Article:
It is Millettia stuhlmannii, of course, which provides the timber panga-panga. This occurs from Maputo to Tanzania with a very small population creeping into South Africa and a few small populations in Zimbabwe. It is being exploited for the timber throughout its range. Fortunately it coppices very readily and at Catapú the coppice growth is being managed reducing the coppice shoots to one or two until after three years it is left to grow on its own. It is hoped that this will reach sufficient size to provide timber after about 60 years.
Millettia mossambicensis, has an even more restricted range, recorded from Gorongosa National Park to SE Tanzania. This was the tree, often quite small, with the undersurface of the leaflets densely silky.
Those of us who walked up the slope of the borrow pit after admiring the M’piao saw Zanthoxylem holtzianaum. This belongs to the citrus family Rutaceae and is quite unmistakable with conical spine-tipped bosses up to 5 cm in diameter on the trunk and pellucid gland dots like those found in lemon and orange leaves. There are not very many of them around at Catapú. This only the second time I have seen it and they do not seem to have recorded south of the Zambezi River before.
Another bonus for me was finding Grewia truncata in fruit. It was only recently that I realised that we had it at Catapú. In the past I confused it with Grewia sulcata, which also has white flowers. It has the most amazing leaves which are described as having a truncate (cut off more or less squarely) or retuse (notched) apex. The margin of the leaves is very coarsely toothed and they look for all the world as though something has taken a jagged bite out to the end of the leaf. It is almost unbelievable that this is natural. This has been recorded from Malawi and northern Mozambique and is another first for south of the Zambezi River.
There are lots of different species of Grewia at Catapú and another one not previously recorded from south of the Zambezi River is Grewia forbesii. We saw this on the first day on the edge of the borrow pit. This is closely related to the well-known donkeyberry, Grewia flavescens with square stems but is more robust and the fruit are warty. On the yellow flower there is a distinct purple ring at the base of the stamens.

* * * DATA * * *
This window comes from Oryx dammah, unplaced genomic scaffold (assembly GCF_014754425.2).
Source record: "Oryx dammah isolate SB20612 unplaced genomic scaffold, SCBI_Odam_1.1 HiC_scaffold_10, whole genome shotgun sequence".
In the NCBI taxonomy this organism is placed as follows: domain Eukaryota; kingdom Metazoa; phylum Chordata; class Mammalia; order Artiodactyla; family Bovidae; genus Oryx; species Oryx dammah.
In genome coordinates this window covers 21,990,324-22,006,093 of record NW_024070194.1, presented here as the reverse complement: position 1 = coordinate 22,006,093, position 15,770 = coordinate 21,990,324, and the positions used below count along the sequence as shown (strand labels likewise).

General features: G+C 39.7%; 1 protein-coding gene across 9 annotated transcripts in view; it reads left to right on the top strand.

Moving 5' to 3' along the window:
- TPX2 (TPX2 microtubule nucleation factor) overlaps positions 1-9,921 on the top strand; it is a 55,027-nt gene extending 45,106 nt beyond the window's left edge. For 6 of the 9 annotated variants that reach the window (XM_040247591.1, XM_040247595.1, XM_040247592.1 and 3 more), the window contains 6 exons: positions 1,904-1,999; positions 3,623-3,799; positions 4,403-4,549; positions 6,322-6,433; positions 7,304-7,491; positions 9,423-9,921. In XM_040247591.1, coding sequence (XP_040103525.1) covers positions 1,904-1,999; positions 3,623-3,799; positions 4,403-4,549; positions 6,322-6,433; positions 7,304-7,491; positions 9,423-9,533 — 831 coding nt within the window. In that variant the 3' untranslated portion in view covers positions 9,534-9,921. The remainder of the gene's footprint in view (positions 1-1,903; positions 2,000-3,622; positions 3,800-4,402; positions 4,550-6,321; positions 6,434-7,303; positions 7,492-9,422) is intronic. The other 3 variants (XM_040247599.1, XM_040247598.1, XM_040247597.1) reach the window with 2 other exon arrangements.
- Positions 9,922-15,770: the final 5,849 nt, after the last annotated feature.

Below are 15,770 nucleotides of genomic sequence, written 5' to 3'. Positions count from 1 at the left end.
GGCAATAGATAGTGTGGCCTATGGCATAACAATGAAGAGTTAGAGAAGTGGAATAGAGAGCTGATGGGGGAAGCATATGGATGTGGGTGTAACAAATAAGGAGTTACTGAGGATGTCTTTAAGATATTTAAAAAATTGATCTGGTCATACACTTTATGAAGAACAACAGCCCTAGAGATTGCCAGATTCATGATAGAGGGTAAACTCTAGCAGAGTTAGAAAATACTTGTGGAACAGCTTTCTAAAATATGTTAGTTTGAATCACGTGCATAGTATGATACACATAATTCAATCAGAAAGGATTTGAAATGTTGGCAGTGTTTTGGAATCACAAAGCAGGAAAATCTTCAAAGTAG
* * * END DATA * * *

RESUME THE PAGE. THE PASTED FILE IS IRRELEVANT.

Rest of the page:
Closely related to the Grewias is Glyphea tomentosa, which we found on the walk in the Tissadze River bed up-stream from the via Lavu crossing where we had parked the cars on Thursday morning. It was in flower but the flowers didn’t seem to be opening the same way that those of Grewia do and then someone spotted a fruit, which is quite different. It is woody, oblong-cylindrical, about 5-6 cm long, softly hairy, with eight to ten paired deeply incised ridges running longitudinally down the outside.
Much further along the Tissadze was Ficus lingua, small-leaved fig, a strangler reaching up into the canopy and we had to be content admiring the leaves through binoculars as there were no volunteers to climb up and bring some down. During that walk we also saw Ficus bussei, Zambezi fig, unmistakable with the lobes at the base of the leaf overlapping. (The fig we walked through on the Suni N path is also the Zambezi Fig, whatever the label said). Further upstream Karl found a Ficus sycomorus, which I thought was a new record and some people went back to get the GPS reading for me, but I find I have recorded it before about 9 km along the EN1 towards Caia. So I am very happy with this record. Again thanks to Karl, on Friday in the forest adjacent to via Pungue we found a specimen of what is probably Ficus tremula. The leaves have very long petioles and presumably shimmer in the wind giving rise to the name ‘’tremula’’. We haven’t had a chance to confirm the identification in the herbarium yet. I do know of one so it was good to find another.